London Trip (21/3/15) highlights
Instead of going into the studio (which I will be making up for next weekend) I went down to London to see what’s going on. With a few shows in mind I built up an intinnerary of shows to see. Starting the day with a surprising side-step to Alexander McQueen’s show at the V&A which beyond anything I ever expected. Not a follower of high fashion i only knew of him more in passing. Now I’ve see probably all of his collection I have a better understand of how brave and bombastic he was on the cat-walk. Putting himself out there with his work, not afraid to put his soul on show. Each room a different collection, I didn’t know what to expect from room to room. Finishing off entering into wonderland, as head-pieces and dresses rotated round in shelves that filled the room, I was in awe of the theatricality of the work,
Moving over one stop to Sloane Square for two shows, the first being Joe Webb who was one of the main reasons. A small solo show in the basement of the Saatchi Gallery, a big step for the artist that I wanted to see for myself. Having seen a number of the his paper-cuts and other works online to see them in the flesh was make or break. An online image takes away the aura of the work. I was pleasantly surprised by the paper-cuts which were no bigger than A4 themselves before you take into account the frame. To see how the images are created brings is what makes them for me. The directness of the image, they are paper collages cut out with scissors thats what that are essentially. To see the braveness of the work, one wrong cut and the image is lost. I could see imperfections which add more richness to the work too, patching up areas successfully.
I had a few more surprises at the Saatchi Gallery in the form of trees and spiders. Two tree pieces by Jorge Mayet who has De Mis Vivos y Mis Muertos (2008) a tree suspended by fishing wire from the ceiling, something that can make or break a piece, having to accept it as part of the work not just a method of display. Constructed from electric wire that is built up and painted in acrylic. It appears almost like a Bonsai tree without the tender love and care that is needed. Its all there, roots and all bare, nothing is hidden with this miniature piece. The roots are emphases mores that the tree is supports above, as it if really does;t matter, as without it’s an unsupported tree with no foundations. Turning to the second piece across the other side of the room there is more colour in this dreamlike tree Entre Dos Aguas (2008) which appears to be floating free of any real supports which I found hidden cleverly below. No roots this time, focusing more of the grass that holds the roots almost on end above the earth, not wanting to sink under the ground, as if it has just been torn up like a weed or a plant that is going to be replanted, holding on for dear life. For me it was about the presentation of the work, how fragile the piece is and how it seems to defy gravity.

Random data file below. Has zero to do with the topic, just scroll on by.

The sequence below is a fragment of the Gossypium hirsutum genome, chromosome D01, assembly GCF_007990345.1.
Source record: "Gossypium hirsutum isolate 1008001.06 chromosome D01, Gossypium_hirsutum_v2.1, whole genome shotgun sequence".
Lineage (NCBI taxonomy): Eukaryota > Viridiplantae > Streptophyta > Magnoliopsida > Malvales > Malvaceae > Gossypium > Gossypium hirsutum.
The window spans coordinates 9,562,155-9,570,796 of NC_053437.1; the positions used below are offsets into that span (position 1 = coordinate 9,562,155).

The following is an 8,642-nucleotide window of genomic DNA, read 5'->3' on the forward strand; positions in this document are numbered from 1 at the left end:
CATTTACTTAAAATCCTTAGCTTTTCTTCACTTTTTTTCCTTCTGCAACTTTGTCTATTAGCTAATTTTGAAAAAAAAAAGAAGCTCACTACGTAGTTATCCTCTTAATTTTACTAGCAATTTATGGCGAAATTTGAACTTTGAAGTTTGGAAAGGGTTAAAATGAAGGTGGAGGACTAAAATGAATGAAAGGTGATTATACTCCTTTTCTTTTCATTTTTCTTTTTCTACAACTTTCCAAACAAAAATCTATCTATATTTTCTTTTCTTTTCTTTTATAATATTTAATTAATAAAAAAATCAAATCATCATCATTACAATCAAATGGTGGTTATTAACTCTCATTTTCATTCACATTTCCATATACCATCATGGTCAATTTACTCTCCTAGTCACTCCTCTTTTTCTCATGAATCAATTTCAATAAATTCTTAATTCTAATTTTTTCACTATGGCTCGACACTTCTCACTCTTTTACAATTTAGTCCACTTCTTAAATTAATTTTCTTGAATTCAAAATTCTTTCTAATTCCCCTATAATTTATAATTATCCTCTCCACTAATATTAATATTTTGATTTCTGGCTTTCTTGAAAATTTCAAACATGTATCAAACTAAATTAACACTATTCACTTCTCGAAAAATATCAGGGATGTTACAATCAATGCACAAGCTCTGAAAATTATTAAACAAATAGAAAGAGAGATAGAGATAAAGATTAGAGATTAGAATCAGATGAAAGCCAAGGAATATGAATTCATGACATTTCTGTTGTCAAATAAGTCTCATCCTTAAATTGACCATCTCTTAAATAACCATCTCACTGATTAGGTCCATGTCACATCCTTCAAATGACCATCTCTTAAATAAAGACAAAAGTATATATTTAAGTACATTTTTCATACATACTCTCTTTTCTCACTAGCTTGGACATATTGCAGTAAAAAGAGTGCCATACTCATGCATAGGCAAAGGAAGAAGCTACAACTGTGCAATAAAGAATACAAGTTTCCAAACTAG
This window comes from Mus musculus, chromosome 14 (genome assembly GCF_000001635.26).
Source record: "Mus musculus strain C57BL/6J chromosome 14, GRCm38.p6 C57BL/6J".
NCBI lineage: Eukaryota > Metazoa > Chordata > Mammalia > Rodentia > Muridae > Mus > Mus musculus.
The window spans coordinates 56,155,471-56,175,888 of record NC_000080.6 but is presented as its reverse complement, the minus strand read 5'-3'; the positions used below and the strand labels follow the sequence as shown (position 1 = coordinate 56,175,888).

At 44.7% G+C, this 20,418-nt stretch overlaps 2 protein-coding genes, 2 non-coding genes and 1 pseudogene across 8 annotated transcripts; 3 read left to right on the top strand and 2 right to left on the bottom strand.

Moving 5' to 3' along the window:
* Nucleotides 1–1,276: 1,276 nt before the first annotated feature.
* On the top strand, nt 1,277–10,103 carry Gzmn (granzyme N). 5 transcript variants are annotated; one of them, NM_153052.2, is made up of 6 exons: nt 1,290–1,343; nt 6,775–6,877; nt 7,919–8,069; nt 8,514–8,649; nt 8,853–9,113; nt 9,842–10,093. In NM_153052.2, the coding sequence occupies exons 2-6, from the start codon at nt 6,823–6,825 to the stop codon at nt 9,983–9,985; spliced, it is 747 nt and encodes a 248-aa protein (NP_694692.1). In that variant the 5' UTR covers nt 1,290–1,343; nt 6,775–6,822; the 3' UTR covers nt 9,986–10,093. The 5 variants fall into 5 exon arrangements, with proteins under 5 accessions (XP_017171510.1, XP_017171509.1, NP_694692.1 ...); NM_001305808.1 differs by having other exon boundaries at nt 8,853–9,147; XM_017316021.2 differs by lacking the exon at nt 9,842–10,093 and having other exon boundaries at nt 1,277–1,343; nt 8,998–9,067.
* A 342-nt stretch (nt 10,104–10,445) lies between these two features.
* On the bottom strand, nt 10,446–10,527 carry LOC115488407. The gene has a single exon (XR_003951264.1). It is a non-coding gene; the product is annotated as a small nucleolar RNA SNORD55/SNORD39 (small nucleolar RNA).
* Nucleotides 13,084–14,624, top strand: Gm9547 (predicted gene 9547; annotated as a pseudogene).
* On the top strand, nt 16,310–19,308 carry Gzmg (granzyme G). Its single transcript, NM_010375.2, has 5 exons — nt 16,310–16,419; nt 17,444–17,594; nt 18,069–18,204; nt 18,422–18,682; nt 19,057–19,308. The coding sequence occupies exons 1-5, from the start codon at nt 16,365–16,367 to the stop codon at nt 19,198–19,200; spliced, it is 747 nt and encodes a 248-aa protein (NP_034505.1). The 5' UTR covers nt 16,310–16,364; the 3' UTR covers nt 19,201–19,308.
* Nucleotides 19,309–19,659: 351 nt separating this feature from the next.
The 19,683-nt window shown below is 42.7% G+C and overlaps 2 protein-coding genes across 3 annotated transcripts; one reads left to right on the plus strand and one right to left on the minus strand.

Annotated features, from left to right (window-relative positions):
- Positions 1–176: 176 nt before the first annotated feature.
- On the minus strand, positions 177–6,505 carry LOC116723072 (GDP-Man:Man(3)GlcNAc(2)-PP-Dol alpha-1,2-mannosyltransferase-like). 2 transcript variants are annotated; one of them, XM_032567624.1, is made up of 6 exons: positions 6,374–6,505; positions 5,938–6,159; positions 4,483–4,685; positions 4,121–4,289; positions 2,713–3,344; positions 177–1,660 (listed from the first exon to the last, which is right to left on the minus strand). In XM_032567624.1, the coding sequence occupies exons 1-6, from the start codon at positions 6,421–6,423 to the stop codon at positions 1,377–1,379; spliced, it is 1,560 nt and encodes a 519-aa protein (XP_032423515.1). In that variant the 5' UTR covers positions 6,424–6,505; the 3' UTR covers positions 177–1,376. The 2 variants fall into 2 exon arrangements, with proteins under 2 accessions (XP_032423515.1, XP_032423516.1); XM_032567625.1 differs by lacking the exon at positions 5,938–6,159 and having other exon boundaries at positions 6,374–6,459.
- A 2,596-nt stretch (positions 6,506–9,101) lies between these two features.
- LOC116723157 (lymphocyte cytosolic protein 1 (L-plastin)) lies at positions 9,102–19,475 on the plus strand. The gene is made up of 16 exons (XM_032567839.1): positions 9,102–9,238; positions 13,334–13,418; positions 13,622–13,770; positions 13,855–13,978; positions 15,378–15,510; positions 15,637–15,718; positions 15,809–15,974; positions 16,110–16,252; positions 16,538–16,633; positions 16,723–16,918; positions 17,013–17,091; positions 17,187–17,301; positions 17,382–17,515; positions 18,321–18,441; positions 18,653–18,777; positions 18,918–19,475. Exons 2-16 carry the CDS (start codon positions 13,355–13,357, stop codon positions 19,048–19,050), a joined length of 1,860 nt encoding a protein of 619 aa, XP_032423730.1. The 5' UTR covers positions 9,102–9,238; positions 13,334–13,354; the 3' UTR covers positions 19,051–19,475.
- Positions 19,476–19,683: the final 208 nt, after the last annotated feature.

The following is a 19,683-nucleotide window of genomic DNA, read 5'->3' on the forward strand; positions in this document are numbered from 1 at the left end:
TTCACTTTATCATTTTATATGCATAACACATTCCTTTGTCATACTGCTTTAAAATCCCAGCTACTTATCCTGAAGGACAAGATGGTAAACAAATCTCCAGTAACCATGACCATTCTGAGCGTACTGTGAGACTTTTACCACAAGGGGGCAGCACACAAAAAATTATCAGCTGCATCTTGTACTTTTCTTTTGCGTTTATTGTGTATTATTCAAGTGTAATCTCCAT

Moving even further upstairs of the Saatchi I found another piece that by Rafael Gómezbarros that I saw advertised but could not find until my friend directed me to a surprise which I was delighted and both slightly…slightly frightened by. The presence of giant ants crawling up the walls of a space is something we have all seen. Not like Pangaea (2013) which covered almost every space of the walls, leaving only a fraction of white space. Playing both with scale and our fears, emphasising our frustration of the small amplified, now out of control in these fibre glass creatures.
Moving on through Chelsea I found another show I wanted to take in, that of Slinkachu which I found if I’m honest to be a let down. I think Slinkachu’s website presentation of the work differs a lot from what I was expecting. Having a build up to the hidden scene, closing in on the miniatures in usually overlook urban spaces. Miniaturesque felt like a selling exercise, more than another way of looking which is what I enjoy about his work. Then there was an installation that was made especially for the show, untitled and forced. 4 concrete slabs and a bollard littered in upturned cigarette butts to construct a wood that is being cut down. I know that Slinkachu’s is location based adapting a location for his work. The installation is supposed to build upon that playfulness, however it fails becoming more about creating a scene for the sake of it. There is a loss of spontaneity in the work. Of course he places some objects into the locations of the photography. You never find upturned cigarette ends on a pavement and never mass unless it’s a smoking area. This could be another strand to his work which I’m not familiar with, I do have to bear that in mind. Until I see otherwise my thoughts will stay the same,
Thankfully I went on to fill the rest of the day with some interesting shows before the galleries closed for the day, providing a lot of discussion and inspiration for future work.